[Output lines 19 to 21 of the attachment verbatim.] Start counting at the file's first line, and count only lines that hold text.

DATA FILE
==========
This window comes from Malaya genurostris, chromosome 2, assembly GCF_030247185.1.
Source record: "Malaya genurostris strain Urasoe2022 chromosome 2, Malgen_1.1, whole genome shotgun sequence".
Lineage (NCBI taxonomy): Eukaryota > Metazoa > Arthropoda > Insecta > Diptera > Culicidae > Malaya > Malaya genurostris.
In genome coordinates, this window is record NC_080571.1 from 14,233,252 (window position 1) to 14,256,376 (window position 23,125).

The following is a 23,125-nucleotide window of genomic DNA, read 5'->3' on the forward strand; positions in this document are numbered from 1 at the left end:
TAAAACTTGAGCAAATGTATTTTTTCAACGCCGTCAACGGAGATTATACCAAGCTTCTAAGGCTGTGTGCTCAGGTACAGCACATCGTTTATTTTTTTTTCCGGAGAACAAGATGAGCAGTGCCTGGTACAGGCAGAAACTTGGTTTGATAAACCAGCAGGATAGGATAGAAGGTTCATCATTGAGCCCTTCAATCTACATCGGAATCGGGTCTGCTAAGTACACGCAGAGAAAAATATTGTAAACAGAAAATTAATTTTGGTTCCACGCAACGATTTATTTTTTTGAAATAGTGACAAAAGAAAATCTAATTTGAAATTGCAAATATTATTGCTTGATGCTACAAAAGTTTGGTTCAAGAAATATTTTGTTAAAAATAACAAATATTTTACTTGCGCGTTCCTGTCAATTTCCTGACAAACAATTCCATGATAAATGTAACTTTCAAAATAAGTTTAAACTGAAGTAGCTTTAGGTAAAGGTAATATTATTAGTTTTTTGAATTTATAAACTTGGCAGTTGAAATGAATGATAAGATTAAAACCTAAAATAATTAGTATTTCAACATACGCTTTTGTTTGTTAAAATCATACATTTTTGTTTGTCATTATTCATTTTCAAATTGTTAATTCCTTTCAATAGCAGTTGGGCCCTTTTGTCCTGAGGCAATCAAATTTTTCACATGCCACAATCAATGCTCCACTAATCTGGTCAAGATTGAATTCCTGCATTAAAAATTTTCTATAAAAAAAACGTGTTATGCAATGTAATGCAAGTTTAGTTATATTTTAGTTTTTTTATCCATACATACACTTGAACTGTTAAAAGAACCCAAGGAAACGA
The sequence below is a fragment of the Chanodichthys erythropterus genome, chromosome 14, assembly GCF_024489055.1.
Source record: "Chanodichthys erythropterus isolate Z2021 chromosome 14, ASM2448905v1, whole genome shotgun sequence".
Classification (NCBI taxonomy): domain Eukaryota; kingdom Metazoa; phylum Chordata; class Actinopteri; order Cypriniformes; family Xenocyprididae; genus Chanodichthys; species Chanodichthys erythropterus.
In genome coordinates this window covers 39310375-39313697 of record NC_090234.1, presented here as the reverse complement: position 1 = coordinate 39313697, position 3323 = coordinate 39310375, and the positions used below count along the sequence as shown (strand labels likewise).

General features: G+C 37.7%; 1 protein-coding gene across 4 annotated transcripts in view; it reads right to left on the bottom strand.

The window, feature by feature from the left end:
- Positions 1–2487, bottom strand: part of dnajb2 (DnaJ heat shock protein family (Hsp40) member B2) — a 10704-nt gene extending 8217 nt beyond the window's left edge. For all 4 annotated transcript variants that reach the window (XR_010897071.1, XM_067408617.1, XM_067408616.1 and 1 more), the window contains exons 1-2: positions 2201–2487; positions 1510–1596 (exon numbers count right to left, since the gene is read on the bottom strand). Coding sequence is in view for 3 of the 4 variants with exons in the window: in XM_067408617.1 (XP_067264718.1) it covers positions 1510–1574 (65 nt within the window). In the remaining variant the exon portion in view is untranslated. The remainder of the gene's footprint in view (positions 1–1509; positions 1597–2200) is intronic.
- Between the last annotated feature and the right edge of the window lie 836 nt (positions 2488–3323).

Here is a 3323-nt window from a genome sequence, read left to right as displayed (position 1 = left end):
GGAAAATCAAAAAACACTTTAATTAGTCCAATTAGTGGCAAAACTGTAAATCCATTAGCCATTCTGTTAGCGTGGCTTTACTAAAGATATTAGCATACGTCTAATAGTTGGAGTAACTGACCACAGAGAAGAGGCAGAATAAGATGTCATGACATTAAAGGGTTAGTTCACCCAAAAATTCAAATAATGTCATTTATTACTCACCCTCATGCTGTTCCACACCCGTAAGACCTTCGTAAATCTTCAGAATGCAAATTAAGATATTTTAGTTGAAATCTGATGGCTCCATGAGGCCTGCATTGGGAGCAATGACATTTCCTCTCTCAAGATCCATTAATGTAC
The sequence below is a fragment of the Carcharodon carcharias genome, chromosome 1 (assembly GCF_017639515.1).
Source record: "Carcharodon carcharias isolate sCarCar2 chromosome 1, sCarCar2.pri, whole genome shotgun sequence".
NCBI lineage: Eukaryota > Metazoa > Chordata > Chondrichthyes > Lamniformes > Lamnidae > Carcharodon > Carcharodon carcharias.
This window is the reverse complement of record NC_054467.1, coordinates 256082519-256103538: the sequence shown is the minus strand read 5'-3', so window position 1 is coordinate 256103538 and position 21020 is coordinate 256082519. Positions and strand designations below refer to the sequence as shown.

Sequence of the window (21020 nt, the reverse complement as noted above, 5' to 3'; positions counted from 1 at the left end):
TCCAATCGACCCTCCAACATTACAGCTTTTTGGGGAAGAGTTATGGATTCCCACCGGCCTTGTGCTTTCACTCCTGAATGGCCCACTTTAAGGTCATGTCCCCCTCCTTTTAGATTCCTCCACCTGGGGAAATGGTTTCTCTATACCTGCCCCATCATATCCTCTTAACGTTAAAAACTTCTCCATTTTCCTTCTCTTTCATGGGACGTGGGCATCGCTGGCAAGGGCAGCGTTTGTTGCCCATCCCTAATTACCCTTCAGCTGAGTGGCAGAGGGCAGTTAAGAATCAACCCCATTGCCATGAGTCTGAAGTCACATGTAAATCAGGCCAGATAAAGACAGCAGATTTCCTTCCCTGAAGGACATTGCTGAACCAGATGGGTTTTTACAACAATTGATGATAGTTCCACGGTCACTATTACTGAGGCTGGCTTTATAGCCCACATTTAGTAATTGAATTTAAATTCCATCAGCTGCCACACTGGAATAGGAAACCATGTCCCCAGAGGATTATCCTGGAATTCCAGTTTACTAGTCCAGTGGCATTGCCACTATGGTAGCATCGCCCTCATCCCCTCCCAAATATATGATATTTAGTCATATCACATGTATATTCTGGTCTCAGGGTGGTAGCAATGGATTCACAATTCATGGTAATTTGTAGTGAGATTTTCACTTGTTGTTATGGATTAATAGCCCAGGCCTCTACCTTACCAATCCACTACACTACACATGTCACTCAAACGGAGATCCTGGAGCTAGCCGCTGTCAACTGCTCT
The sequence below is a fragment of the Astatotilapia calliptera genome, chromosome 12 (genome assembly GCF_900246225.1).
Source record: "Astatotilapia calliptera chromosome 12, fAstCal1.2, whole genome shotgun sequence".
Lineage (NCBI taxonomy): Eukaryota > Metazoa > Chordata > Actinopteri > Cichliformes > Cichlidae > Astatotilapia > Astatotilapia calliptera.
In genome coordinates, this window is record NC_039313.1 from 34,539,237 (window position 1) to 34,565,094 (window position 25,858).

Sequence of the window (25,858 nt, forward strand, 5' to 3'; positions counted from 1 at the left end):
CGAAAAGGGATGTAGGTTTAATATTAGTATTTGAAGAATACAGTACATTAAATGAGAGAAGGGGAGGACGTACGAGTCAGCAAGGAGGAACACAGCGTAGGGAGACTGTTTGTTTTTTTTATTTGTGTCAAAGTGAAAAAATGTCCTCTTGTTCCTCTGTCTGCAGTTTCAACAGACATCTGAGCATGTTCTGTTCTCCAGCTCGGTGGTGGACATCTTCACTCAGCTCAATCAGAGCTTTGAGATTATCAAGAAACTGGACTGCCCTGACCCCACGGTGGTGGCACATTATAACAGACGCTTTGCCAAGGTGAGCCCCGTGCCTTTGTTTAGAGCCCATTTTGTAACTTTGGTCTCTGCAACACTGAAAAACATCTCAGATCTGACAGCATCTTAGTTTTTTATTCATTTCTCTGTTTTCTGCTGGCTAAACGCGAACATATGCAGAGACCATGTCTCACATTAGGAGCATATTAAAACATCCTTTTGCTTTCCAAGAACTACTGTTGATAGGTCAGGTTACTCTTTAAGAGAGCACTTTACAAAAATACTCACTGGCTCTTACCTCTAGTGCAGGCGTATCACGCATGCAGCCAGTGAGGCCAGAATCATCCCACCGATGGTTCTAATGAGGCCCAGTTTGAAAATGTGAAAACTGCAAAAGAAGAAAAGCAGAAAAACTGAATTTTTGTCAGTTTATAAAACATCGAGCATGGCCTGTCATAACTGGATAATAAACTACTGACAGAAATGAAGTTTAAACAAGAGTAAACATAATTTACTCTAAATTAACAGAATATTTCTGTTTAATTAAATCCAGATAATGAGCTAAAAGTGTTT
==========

NCBI lineage: Eukaryota > Metazoa > Chordata > Chondrichthyes > Lamniformes > Lamnidae > Carcharodon > Carcharodon carcharias.
This window is the reverse complement of record NC_054467.1, coordinates 256082519-256103538: the sequence shown is the minus strand read 5'-3', so window position 1 is coordinate 256103538 and position 21020 is coordinate 256082519. Positions and strand designations below refer to the sequence as shown.

Sequence of the window (21020 nt, the reverse complement as noted above, 5' to 3'; positions counted from 1 at the left end):